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Shared bikes deserve a good look

Johnson City Press • Mar 16, 2019 at 12:39 AM

Kudos to Johnson City leaders for thinking ahead on a potential need for regulation. A worldwide trend caught their attention, and they want to be ready if it ever arrives here.

As Staff Writer Zach Vance reported last week, bike-sharing services are not yet available in Johnson City, but don’t be surprised if you see them on our streets soon.

Bike-sharing allows a rider to briefly rent or even borrow a bicycle or motorized scooter at one location and leave it at another. Such programs are extremely popular in Asia and Europe, where hundreds of thousands of shared bike are on the streets. They are increasingly pedaling their way through U.S. cities, including Memphis and Chattanooga here in Tennessee.

Bike-sharing is a great concept, and it could be right for Johnson City. State of Franklin Road especially could use fewer cars, and with parking often at a premium in downtown Johnson City, shared bikes could ease the space crunch. Plus, bikes provide exercise and do not contribute to our polluted our environment.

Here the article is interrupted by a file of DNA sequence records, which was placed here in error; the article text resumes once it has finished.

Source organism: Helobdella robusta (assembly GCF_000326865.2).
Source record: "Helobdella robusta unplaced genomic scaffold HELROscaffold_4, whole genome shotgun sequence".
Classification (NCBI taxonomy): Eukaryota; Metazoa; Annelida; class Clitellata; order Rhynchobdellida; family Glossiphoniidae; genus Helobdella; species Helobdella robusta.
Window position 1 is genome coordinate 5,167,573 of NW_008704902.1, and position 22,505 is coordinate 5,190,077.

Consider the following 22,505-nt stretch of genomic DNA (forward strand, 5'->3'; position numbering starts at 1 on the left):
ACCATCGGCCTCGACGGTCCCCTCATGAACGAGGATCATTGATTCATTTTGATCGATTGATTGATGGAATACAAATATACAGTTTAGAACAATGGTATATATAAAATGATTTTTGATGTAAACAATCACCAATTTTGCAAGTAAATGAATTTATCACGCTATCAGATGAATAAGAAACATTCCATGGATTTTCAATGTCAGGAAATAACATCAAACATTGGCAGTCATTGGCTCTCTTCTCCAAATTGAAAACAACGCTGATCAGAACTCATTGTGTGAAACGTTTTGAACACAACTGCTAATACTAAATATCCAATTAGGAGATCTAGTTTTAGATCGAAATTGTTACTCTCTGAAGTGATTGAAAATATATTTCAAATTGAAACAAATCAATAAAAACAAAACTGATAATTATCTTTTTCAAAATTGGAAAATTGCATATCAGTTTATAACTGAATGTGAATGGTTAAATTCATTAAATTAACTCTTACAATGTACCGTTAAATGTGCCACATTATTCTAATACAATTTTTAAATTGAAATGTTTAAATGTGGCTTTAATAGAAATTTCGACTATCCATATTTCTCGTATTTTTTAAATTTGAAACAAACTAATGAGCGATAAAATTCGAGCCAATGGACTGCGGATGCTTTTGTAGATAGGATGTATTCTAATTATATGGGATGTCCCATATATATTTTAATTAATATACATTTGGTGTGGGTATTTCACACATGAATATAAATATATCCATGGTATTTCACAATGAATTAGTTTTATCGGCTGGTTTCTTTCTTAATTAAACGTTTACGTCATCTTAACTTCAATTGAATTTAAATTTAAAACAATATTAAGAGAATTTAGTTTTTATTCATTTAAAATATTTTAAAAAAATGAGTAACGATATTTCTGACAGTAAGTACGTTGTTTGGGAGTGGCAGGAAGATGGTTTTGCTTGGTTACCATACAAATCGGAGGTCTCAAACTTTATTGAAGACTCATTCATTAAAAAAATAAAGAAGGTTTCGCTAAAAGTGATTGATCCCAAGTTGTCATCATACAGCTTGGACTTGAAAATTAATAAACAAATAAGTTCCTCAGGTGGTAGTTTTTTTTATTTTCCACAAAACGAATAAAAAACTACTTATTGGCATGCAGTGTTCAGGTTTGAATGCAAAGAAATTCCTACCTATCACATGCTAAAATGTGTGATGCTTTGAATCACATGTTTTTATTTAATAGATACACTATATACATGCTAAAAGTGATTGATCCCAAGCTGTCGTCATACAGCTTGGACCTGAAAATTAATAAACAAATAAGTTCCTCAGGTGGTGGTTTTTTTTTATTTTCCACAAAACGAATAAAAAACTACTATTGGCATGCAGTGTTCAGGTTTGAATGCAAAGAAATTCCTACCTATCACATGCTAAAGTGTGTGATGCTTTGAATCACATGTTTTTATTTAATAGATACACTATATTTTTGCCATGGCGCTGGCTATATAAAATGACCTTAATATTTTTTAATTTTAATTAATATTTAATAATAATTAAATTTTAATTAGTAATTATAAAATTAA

But not all sharing services are built alike. Some have a rider pick up a bike at a dock and deposit it another dock within the same system. Others allow the rider to park it wherever the ride ends.

Anticipating their possible arrival, Johnson City Development Services Director Preston Mitchell has proposed an ordinance that would ban such “dockless” systems here, while “docked” services would be permissible under certain criteria. The ordinance also would restrict docking stations to private property and allow the city to seize a bicycle or motorized scooter if it is abandoned for more than 24 hours.

Mitchell’s proposal is sound at heart. A dockless system could clutter our streets, sidewalks and doorways with discarded bikes.

We also understand the city does not need the complications inevitable from docks located on public sidewalks and right-of-ways, but there could be advantages to well-regulated partnerships for docks on city lots, especially downtown, when space is considered.

The city was right to hold off on a vote while it looks into whether East Tennessee State University has plans to adopt its own sharing system, which could be contrary to the ordinance, as well as how existing bike rental shops might be affected by shared bike services.

But the city must be careful with just how far it restricts new enterprise and favors one model over another, especially if the demand is here. We look forward to seeing a revised ordinance that would welcome the potential.

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